Glucocorticoids are routinely used to relieve pain. However, as reported in experimental models of neuropathic pain, glucocorticoids may contribute to hyperalgesia, exacerbate neuropathic pain, activate the early phase of pain induction and induce hyperalgesia [3]. Therefore, concerns have been raised about the use of glucocorticoids for pain treatment [3] and a new strategy is needed. Neuroactive steroids (i.e., steroid hormones synthesized by peripheral glands and those directly synthesized in the nervous system) represent critical physiological regulators of PNS function and can have protective impacts on several symptoms of PN including neuropathic pain [4]. Falvo et al. [4] summarized the role of neuroactive steroids for the treatment of neuropathic pain thus: progesterone prevents pain-related behaviors, like allodynia and hyperalgesia, in different models of neuropathic pain; tetrahydroprogesterone reduces thermal and mechanical hyperalgesia by enhancing the activity of the γ-amino butyric acid-A receptor and by blocking T-type Ca2+ channels; testosterone exerted anti-nociceptive effects in neuropathic rats; 17β-estradiol caused pain attenuation and a decrease of neuropathy-induced gliosis after sciatic nerve ligature; moreover, it exerted protective effects on neuropathic pain via estrogen receptors by inhibiting microglia activation and the production of inflammatory mediators. These observations support the view that neuroactive steroids may provide an interesting topic for neuropathic pain research in the near future.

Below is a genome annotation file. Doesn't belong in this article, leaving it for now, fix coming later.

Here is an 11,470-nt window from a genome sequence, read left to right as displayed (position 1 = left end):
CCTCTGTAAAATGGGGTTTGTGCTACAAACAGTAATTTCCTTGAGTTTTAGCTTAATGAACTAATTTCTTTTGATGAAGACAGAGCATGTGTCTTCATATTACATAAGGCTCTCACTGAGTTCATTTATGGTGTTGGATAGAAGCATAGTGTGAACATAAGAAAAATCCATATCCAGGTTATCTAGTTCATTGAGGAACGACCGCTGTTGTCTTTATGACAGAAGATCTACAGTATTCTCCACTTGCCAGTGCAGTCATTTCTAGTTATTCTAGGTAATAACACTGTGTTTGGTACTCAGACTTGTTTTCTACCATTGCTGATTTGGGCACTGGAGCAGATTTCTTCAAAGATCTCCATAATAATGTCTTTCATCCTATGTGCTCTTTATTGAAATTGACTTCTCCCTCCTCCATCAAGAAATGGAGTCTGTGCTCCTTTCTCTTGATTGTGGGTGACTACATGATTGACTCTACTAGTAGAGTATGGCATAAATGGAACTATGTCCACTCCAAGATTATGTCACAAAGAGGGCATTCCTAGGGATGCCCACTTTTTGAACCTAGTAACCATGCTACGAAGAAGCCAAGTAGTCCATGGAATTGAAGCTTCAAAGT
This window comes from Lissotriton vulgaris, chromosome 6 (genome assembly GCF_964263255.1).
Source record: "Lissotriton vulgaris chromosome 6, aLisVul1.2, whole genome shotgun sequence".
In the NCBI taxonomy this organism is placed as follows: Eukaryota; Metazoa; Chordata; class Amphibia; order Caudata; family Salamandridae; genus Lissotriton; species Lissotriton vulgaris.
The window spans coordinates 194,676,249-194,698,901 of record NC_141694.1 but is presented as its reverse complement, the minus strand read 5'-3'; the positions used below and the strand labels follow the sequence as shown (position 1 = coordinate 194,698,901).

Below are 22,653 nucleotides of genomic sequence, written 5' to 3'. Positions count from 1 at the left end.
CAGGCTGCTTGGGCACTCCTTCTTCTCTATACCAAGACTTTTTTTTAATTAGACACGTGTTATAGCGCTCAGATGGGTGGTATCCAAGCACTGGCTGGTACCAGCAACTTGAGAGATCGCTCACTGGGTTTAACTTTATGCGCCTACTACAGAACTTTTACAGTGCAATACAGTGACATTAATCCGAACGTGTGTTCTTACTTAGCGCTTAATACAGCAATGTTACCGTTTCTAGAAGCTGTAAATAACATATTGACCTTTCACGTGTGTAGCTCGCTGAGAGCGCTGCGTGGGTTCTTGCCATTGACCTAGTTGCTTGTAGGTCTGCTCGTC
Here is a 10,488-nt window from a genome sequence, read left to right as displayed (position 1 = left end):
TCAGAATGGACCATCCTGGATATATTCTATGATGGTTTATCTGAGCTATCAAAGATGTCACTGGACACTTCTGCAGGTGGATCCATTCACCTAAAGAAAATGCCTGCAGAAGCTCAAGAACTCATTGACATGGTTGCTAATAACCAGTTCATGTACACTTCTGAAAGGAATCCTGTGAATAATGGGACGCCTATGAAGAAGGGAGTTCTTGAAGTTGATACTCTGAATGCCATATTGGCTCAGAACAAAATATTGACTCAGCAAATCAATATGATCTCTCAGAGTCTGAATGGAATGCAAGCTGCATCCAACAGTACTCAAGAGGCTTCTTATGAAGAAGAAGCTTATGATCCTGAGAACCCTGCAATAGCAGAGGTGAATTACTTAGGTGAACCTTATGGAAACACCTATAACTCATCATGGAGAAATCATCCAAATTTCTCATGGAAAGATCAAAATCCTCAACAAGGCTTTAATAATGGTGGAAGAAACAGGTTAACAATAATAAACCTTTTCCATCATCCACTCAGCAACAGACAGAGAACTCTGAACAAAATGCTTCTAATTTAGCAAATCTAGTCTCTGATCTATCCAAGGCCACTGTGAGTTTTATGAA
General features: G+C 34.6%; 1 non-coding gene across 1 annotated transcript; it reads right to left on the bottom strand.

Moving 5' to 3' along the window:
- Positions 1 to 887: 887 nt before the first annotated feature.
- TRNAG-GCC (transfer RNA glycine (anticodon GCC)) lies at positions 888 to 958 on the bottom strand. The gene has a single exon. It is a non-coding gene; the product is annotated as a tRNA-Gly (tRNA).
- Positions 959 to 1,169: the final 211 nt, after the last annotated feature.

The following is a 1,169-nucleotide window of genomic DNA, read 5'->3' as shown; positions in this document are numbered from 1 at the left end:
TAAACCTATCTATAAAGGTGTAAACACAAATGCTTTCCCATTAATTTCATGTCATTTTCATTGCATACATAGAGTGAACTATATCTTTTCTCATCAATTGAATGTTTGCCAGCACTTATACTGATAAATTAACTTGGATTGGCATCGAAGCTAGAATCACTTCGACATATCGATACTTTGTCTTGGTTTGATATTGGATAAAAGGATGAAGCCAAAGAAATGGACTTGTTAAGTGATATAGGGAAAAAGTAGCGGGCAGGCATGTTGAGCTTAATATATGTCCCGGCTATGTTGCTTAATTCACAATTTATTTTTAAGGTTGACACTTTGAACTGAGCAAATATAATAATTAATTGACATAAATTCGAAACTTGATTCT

This entry is adapted from 10.3390/diagnostics11111956